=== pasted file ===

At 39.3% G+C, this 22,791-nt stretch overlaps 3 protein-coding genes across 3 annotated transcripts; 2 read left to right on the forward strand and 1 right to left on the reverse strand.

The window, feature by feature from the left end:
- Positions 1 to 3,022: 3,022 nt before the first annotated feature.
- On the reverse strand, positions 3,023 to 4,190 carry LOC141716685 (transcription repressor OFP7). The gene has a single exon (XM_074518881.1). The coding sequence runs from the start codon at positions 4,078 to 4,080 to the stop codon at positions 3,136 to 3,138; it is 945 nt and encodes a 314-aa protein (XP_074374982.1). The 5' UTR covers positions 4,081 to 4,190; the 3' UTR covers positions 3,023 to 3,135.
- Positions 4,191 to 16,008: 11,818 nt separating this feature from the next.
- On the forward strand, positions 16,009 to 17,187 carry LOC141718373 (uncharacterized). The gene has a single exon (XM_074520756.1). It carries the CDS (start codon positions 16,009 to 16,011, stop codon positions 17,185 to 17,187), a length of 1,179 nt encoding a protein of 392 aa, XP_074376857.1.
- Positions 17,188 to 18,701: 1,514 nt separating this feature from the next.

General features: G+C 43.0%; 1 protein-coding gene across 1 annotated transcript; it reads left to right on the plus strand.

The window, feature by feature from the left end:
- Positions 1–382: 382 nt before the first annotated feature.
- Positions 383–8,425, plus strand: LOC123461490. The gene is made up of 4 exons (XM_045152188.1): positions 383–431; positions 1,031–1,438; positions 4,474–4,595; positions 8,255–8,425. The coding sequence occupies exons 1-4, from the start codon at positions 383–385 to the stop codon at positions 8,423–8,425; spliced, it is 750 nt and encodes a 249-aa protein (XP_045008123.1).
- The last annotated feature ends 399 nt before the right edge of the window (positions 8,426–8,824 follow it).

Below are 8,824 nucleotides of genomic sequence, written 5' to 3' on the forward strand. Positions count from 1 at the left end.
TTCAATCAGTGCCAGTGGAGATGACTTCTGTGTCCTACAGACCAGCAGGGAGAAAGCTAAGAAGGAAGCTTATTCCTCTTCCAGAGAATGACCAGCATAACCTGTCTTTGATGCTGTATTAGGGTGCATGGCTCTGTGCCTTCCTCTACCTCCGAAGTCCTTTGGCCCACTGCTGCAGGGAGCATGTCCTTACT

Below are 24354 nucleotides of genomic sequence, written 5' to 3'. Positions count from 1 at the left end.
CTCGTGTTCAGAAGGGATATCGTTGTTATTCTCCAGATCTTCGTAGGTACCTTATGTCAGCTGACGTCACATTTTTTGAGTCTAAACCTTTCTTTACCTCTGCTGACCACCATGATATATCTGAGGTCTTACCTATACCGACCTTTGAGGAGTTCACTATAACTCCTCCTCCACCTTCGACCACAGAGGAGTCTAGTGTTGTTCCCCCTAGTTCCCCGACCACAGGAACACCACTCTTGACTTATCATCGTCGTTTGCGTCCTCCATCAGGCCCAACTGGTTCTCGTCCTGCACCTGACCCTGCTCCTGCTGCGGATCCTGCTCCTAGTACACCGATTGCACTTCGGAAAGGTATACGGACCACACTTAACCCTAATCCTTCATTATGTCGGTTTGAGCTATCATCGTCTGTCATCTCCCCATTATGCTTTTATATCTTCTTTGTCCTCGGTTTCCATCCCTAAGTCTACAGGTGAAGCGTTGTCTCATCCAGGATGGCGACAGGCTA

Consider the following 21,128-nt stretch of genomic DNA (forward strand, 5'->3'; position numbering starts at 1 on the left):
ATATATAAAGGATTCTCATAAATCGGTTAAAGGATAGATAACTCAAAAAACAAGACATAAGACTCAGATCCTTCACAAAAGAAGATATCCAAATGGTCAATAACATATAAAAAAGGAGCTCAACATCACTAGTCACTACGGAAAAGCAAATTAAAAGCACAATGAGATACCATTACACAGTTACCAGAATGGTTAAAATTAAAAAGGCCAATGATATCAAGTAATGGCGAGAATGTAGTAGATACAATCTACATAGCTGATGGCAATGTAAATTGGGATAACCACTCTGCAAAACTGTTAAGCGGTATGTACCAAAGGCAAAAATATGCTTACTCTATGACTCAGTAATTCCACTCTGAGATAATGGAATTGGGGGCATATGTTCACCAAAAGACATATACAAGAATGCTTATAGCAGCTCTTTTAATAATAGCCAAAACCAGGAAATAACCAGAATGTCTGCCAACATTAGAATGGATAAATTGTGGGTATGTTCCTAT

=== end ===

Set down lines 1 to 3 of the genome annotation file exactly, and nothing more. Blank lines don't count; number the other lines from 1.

At 39.3% G+C, this 22,791-nt stretch overlaps 3 protein-coding genes across 3 annotated transcripts; 2 read left to right on the forward strand and 1 right to left on the reverse strand.

The window, feature by feature from the left end:
- Positions 1 to 3,022: 3,022 nt before the first annotated feature.